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I Didn't Do It for You: How the World Betrayed a Small African Nationby Michela Wrong
Synopses & Reviews
Scarred by decades of conflict and occupation, the craggy African nation of Eritrea has weathered the world's longest-running guerrilla war. The dogged determination that secured victory against Ethiopia, its giant neighbor, is woven into the national psyche, the product of a series of cynical foreign interventions. Fascist Italy wanted Eritrea as the springboard for a new, racially pure Roman empire, Britain sold off its industry for scrap, the United States needed a base for its state-of-the-art spy station, and the Soviet Union used it as a pawn in a proxy war.
Michela Wrong reveals the breathtaking abuses this tiny nation has suffered and, with the sharp eye for detail and taste for the incongruous that was the hallmark of her account of Mobutu's Congo, tells the story of colonialism itself. Along the way, we meet a formidable African emperor, a pigheaded English suffragette, and a guerrilla fighter who taught himself French cuisine in the bush.
Michela Wrong tells this devastating but important story with exemplary clarity. The way international power politics can play havoc with a country's destiny gives the story of Eritrea a resonance and a tragic dimension beyond imagining.
"Much like Wrong's In the Footsteps of Mr. Kurtz (2001), covering the reign of Zaire's brutal dictator Mobutu Sese Seko, this book taps at the world's conscience, asking who is to blame for the suffering and neglect of postcolonial African states; it takes Eritrea as case study — and victim. A veteran Africa correspondent for the Financial Times, Wrong writes in a pointedly digressive style full of narrative side roads that accommodate a daunting level of geographical and historical detail. Historical highlights include a colorful profile of the late 19th-century writer and Italian parliamentarian Ferdinando Marini that draws on his extensive memoirs about his tenure as the first civil governor of the region as an Italian colony. The early 1960s conflict, occupation and independence of this small neighbor to Ethiopia also make for a terrible, gripping story, including border disputes and bloody war with Ethiopia. A complicated history so punctuated with violence is not exactly easy to read about, but the author's extraordinary grasp of the postcolonial psyche and tormented national identity of this country makes it fascinating. Agent, Joy Harris. (June 14)" Publishers Weekly (Copyright Reed Business Information, Inc.)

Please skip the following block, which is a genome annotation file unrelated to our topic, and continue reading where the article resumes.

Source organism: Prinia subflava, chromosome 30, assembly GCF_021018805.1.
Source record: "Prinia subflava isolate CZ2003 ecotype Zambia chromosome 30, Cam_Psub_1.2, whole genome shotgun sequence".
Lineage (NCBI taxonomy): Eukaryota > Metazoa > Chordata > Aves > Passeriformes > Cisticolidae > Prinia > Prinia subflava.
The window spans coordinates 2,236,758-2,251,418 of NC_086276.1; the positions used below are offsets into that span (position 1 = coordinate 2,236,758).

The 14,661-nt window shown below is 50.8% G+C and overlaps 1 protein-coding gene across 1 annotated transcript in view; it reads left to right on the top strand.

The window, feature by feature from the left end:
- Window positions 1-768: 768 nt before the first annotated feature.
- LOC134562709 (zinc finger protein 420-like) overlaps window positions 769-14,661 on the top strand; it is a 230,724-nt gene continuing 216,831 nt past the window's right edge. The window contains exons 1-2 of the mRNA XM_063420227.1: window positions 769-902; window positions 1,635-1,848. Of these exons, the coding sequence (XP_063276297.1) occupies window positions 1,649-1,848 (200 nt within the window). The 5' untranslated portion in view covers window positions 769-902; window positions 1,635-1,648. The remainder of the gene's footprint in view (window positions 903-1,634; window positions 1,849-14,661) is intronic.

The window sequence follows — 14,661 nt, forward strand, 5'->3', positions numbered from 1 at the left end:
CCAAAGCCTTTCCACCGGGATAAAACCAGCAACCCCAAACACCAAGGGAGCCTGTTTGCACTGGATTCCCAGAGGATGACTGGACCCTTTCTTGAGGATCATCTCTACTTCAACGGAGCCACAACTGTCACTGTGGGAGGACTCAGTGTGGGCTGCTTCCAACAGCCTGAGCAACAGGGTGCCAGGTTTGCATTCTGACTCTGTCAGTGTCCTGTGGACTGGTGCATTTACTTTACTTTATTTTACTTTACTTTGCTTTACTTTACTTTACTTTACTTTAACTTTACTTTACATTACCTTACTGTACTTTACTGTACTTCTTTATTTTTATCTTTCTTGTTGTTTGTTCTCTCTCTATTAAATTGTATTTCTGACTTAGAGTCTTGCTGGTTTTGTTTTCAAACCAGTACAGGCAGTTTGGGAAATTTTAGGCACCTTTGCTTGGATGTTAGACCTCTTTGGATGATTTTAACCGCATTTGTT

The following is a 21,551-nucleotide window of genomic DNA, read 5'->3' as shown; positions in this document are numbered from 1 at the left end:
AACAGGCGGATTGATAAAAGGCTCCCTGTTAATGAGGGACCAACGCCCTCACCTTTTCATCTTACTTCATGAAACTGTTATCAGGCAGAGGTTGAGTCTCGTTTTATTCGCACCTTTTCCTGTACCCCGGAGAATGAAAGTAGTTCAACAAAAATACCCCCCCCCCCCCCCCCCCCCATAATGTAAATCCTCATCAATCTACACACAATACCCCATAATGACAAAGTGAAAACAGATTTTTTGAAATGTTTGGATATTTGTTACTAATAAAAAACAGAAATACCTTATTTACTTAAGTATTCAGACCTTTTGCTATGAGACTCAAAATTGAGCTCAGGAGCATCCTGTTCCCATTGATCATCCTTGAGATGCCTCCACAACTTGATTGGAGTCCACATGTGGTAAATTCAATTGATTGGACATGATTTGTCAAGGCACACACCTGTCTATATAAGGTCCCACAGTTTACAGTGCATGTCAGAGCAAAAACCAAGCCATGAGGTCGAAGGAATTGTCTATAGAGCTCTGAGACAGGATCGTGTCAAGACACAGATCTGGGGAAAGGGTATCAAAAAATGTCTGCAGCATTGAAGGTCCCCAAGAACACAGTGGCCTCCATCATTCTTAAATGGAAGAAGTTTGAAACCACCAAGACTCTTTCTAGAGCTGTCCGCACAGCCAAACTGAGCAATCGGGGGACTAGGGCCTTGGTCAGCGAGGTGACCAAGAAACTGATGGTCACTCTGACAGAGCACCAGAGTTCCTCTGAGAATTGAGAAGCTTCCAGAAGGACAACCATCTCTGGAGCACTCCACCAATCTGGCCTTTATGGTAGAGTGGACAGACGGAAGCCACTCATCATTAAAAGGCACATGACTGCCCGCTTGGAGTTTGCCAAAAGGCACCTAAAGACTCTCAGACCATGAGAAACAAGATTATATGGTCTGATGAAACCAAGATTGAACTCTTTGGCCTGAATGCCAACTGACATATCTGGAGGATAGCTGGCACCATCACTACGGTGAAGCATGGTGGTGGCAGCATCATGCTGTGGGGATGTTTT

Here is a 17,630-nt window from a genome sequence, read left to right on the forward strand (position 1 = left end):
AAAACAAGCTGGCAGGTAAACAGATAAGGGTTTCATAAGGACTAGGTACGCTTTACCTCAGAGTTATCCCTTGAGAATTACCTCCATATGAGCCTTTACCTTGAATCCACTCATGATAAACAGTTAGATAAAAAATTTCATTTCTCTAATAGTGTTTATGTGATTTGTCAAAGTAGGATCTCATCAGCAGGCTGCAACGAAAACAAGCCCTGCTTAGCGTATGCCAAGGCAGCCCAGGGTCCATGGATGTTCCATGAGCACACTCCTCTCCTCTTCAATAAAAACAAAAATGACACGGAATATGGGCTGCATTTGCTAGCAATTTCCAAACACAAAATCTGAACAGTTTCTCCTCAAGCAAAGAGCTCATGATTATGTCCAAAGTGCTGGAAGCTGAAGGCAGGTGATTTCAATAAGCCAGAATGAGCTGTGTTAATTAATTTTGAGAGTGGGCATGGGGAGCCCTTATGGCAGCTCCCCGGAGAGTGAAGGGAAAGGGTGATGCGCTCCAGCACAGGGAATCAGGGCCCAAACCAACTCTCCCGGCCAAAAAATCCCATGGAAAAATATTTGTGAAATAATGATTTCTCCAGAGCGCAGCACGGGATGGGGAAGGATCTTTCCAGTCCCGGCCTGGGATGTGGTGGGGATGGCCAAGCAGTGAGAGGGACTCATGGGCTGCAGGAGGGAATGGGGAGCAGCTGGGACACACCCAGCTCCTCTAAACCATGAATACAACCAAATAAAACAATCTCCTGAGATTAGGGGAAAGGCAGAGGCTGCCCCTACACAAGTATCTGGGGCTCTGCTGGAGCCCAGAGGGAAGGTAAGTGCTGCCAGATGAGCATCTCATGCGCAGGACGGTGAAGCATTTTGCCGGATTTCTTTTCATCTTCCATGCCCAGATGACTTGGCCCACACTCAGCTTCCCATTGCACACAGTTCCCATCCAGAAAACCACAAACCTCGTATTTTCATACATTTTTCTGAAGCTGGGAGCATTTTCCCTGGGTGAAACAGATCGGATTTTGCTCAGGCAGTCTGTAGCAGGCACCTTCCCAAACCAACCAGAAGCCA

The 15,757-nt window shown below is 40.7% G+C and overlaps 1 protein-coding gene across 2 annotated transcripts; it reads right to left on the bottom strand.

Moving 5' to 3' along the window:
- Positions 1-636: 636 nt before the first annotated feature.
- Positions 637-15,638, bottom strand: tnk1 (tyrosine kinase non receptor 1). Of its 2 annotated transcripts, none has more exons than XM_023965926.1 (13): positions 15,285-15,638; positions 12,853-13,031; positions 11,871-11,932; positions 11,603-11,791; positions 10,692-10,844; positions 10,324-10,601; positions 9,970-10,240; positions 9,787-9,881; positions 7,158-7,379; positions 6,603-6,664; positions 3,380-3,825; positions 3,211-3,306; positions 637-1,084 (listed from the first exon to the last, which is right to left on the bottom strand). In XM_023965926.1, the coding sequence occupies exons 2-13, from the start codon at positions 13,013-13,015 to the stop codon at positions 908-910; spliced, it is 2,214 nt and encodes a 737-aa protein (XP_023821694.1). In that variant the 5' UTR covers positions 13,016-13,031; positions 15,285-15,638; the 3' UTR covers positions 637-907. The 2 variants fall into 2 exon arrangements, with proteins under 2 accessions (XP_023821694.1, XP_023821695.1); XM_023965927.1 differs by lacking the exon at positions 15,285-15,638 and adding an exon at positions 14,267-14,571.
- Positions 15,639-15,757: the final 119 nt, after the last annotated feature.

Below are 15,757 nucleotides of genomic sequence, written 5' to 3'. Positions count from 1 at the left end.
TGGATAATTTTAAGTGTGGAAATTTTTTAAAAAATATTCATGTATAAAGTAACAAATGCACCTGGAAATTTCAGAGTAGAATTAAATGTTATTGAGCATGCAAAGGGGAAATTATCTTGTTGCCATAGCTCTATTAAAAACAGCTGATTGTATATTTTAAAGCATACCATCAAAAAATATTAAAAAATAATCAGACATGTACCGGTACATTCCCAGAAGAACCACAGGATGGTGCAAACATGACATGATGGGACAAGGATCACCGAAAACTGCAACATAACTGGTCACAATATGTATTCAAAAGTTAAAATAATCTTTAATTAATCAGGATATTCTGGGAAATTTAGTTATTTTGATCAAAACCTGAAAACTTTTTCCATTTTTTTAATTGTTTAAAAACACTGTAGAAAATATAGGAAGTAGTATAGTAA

Book News Annotation:
"It's hard to imagine another African country that was interfered with by foreign powers quite so thoroughly, and so disastrously, as Eritrea," the small African nation that recently fought a successful guerilla war of liberation against the much larger Ethiopia, according to journalist Wrong. In this work she intersperses descriptions of her own travels in Eritrea with a history of its experiences with Italian colonial exploitation in the Martini and Mussolini eras, British post-war looting of the country's assets, American and Soviet manipulation in the context of the Cold War, UN exacerbation of the Ethiopian-Eritrean conflict, and the national liberation war.
Annotation ©2005 Book News, Inc., Portland, OR (booknews.com)
About the Author
Michela Wrong began her career as a foreign correspondent for the Reuters news agency. She spent six years covering the African continent for Reuters, the BBC, and the Financial Times. Her first book, In the Footsteps of Mr. Kurtz: Living on the Brink of Disaster in Mobutu's Congo, won a PEN award for nonfiction. She lives in London and travels regularly to Africa.
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